In early June, I jumped on what I thought was going to be a three-speed bike. I planned to buy it and fix it up in time for Society of Three-Speeds' fall event. I bought it for ten bucks. I it needed a lot of work, including a rebuild on the rear wheel; but it was all there.
As the summer wore on and I got busy with fixing bikes for other folks and preparing to lead High Holy Days services, the bike inched along in progress. I'd remove a wheel or clean something and then set it aside. Finally, I was able to to take some time in late August and just hang out with this vintage Roadmaster for a few days.
This actually included putting it in the stand, sitting across from it and sipping coffee while I started at it.
The bike definitely had issues. The frame was faded and a bit rusty inside, and the wheels were rusted to the point of corrosion, especially the rear rim.
So I began to re-vision this as a singlespeed townie bike.
I had most of the parts already except for a better fork. I decided to get a 26 x 1 3/8" fork with better dropouts, and use 26"/559 mountain bike wheels with street tires. When a pair of red tires fell into my lap for ten bucks, I suddenly realized what kind of Singlespeed it would be, and that if it worked out I'd keep it for myself.
After swapping in the smaller wheels:
At this point, I had a coaster-brake rear wheel that was easy to swap in. I rode the bike around the block to see how it felt and realized two things:
a. the coaster brake wasn't enough to stop someone my size safely and quickly by itself, so I'd have to add a hand brake for the front wheel.
b. The cottered crank had slippage in the left-size crank arm, which meant I'd have to open it up and either overhaul it or replace it. Ugh.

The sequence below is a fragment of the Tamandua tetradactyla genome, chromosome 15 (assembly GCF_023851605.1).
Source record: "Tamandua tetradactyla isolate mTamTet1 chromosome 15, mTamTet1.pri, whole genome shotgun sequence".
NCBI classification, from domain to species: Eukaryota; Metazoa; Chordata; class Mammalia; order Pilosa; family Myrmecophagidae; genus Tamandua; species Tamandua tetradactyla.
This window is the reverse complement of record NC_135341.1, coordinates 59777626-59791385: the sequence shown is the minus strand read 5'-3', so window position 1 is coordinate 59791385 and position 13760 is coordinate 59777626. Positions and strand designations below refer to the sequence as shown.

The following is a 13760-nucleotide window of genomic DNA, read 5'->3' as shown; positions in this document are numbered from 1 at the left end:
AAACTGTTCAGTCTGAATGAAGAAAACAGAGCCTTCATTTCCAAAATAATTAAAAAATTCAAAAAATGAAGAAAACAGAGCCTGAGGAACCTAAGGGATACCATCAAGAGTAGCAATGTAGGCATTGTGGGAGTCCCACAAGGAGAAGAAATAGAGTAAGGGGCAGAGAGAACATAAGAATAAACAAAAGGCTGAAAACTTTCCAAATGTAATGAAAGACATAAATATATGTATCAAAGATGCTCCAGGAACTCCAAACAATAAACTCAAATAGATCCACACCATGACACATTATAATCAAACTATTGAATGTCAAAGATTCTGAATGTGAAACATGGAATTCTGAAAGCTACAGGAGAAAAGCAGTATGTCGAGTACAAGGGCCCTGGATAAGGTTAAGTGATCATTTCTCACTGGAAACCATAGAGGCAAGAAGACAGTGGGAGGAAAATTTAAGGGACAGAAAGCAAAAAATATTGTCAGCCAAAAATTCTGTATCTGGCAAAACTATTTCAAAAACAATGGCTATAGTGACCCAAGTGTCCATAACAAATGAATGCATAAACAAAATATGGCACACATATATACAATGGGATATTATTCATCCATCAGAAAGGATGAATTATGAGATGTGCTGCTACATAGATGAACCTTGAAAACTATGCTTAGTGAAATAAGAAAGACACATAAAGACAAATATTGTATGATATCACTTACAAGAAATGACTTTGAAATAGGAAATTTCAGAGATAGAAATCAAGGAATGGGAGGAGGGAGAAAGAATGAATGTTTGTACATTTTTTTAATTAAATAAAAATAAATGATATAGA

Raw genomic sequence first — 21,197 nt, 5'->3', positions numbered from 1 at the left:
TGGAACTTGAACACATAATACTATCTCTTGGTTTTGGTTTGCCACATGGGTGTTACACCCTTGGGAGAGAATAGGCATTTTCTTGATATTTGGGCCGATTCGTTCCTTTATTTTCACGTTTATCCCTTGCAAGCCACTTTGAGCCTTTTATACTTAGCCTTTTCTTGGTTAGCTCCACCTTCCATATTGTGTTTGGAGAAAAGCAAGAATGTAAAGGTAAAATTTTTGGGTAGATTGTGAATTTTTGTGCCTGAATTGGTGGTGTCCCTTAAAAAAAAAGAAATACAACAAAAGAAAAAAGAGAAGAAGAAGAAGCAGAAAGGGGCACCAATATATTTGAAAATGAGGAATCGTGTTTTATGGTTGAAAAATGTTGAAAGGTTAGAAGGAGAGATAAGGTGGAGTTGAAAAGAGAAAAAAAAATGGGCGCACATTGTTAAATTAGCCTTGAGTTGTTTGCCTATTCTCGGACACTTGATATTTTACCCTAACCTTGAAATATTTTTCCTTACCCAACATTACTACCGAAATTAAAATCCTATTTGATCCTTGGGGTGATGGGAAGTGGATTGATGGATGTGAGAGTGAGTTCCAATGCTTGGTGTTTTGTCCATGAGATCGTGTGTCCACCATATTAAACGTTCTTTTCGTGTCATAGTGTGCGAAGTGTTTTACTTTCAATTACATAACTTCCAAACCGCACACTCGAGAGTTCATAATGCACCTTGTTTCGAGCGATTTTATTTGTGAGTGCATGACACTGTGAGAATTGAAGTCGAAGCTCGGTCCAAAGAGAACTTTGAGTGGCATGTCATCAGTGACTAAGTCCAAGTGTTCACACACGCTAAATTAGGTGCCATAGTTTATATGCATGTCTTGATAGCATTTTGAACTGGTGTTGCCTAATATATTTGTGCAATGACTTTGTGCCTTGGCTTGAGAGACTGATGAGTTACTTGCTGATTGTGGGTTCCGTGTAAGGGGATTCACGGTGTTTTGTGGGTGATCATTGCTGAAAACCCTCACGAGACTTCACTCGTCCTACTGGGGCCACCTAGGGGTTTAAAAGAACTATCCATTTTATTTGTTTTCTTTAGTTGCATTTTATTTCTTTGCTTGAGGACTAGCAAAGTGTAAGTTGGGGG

I have the tool to remove crank cotter pins, ad it works great; but the system itself is klunky and really heavy. So if I opened it up, I sort of didn't want to simply clean it up and put it back together.
Since the frame had been made in the US, swapping in a cartridge bottom bracket and modern singlespeed crankset wouldn't be a problem. So in the end that's what I did.
Finally, I set about replacing the original fork with its cheesy, pressed metal dropouts with a chrome stock fork with real dropouts, stronger and better for the quick-release wheels going on.
And I found a better handlebar/stem combo from my parts pile that would allow me to ride slightly more upright and comfortably, and finished off the bike with a pair of caliper hand brakes.
The current gearing is 44 x 22, much lower than the bmx standard of 44 x 16 but still a tiny bit high for my aging knees. I'll live with it until I can find a 40t or 38t chainring, not a huge rush right now since I'm not riding very far on the bike. I'll probably also look to eventually swap in a lighter seatpost and saddle (though for now what I've got works fine).
I added a small saddle bag to hold tools and a lock, fenders for the rainy season, and platform pedals with plenty of grip, and took it for a ride today. Once I'd dialed in a few final adjustments, it was delightful and I can't wait to take it on longer rides around the city.
The finished bike.
A great restoration / refurbishment, it looks great. I enjoy reading your blog and seeing your projects, so thanks. All the best for the next eye op.
Thanks, Dave! Happy riding!
Love this. Problem presented, solution implemented. In a cost effective way. Your shop experience shows. Those old three speed wheels have very cheesy hubs, and the steel rims really are not a good thing. Thanks for the post.
Hey Steve -- thanks so much! I've since swapped out the coaster wheel for a singlespeed freewheel and it works really well. The caliper brakes are still a little sketchy, but I'm hoping to resolve that with a little more toe-in because switching to a full-on BMX caliper would make to too much flex and shudder. (Plus, I like the look of these brakes.)
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